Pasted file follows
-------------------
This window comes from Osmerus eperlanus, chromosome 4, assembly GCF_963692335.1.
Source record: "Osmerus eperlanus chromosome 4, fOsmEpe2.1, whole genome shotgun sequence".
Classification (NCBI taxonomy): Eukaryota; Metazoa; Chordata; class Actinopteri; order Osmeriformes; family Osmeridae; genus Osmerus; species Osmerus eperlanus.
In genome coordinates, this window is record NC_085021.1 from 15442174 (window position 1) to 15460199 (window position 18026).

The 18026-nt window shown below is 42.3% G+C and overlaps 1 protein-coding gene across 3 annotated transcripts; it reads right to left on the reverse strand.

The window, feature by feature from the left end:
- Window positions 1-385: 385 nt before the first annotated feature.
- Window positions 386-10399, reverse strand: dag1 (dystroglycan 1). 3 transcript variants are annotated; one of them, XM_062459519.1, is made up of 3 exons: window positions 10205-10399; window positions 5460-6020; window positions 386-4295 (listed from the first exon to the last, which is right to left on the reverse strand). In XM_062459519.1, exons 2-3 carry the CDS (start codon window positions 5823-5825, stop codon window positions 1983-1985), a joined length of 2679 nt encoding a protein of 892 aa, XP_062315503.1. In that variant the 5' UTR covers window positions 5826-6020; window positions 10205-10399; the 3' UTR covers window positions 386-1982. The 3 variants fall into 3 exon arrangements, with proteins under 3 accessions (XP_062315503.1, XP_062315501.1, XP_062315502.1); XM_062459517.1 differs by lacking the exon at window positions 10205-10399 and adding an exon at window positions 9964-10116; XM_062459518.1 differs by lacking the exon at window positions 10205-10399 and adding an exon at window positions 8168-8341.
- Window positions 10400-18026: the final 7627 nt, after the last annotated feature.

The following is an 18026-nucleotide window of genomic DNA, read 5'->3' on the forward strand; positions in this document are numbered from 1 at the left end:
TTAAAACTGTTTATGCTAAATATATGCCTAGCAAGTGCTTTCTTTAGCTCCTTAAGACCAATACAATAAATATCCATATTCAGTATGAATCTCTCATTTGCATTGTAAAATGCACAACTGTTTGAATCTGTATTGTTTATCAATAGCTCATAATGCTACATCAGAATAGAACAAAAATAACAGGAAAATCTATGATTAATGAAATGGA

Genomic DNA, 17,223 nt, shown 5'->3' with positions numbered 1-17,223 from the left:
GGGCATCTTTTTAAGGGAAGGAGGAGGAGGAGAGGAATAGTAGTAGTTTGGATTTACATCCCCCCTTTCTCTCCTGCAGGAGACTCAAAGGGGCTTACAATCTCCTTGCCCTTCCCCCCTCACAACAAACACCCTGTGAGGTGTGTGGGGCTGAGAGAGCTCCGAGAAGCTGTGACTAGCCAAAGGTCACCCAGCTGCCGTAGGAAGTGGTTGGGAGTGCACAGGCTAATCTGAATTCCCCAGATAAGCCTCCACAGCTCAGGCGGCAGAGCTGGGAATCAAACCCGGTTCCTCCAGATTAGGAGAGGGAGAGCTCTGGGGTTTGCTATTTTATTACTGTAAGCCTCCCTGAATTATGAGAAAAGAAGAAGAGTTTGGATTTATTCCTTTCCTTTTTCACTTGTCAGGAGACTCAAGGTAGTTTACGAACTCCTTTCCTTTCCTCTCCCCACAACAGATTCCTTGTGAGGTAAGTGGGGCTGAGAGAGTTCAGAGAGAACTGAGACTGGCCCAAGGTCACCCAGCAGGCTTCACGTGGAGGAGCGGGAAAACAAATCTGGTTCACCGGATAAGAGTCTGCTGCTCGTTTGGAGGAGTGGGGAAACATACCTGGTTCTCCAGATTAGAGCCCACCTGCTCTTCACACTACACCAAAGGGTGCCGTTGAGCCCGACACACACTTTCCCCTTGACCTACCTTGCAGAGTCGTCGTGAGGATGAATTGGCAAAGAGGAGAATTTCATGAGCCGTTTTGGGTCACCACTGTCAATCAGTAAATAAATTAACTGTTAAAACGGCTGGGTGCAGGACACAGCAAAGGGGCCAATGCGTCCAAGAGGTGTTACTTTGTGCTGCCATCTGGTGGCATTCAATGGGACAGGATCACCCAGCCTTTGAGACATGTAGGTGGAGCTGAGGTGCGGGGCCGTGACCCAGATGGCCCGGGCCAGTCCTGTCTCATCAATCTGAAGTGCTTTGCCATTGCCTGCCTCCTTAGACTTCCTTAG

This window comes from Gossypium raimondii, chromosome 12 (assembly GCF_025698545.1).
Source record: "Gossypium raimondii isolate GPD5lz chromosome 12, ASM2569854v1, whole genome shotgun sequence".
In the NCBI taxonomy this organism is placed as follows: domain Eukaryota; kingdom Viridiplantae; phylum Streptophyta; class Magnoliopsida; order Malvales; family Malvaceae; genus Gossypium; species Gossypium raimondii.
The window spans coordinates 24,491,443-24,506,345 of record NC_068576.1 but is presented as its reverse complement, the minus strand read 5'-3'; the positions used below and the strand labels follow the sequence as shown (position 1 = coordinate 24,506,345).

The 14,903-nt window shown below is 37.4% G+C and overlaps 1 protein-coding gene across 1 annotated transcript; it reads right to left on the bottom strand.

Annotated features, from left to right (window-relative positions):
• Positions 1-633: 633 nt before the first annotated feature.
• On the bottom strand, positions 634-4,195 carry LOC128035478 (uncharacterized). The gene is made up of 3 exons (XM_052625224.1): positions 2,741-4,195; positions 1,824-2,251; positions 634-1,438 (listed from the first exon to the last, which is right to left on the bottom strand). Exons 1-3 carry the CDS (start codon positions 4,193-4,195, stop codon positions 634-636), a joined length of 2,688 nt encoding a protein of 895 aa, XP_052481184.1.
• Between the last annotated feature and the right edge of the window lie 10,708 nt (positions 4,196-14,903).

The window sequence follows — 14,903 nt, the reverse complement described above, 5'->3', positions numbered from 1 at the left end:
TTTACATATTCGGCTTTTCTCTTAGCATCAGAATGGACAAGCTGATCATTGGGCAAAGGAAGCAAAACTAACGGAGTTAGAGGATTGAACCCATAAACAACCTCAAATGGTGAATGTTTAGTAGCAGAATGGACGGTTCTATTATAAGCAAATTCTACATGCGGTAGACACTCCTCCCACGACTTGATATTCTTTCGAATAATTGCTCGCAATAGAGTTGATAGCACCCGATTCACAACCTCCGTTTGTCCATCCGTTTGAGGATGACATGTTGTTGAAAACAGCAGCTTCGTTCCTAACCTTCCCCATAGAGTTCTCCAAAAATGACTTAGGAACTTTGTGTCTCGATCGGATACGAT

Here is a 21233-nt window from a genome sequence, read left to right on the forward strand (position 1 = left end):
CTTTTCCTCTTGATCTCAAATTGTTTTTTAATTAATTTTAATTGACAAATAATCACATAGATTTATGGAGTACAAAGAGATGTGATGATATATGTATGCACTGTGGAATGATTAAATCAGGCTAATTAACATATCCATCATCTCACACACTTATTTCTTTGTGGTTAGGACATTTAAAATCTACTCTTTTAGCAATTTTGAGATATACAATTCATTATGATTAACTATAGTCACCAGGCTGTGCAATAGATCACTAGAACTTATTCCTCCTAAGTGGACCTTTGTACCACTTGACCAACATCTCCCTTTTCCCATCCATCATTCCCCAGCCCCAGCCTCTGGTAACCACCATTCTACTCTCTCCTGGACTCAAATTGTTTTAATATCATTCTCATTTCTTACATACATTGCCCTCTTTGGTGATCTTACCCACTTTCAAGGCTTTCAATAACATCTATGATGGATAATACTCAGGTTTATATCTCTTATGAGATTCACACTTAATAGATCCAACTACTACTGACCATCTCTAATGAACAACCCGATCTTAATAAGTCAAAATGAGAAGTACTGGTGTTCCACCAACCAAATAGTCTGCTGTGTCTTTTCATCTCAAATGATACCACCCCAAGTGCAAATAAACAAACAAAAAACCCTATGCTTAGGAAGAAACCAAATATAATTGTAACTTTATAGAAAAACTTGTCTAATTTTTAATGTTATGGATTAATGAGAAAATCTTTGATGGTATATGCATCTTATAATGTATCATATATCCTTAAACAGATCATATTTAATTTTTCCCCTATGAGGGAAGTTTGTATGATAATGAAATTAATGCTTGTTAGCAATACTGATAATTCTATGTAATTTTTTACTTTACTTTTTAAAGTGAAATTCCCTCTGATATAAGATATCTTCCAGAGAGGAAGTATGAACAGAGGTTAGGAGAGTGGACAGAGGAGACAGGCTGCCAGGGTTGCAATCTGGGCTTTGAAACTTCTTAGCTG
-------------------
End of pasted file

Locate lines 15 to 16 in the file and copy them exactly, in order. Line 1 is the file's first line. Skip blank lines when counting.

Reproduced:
Source record: "Gossypium raimondii isolate GPD5lz chromosome 12, ASM2569854v1, whole genome shotgun sequence".
In the NCBI taxonomy this organism is placed as follows: domain Eukaryota; kingdom Viridiplantae; phylum Streptophyta; class Magnoliopsida; order Malvales; family Malvaceae; genus Gossypium; species Gossypium raimondii.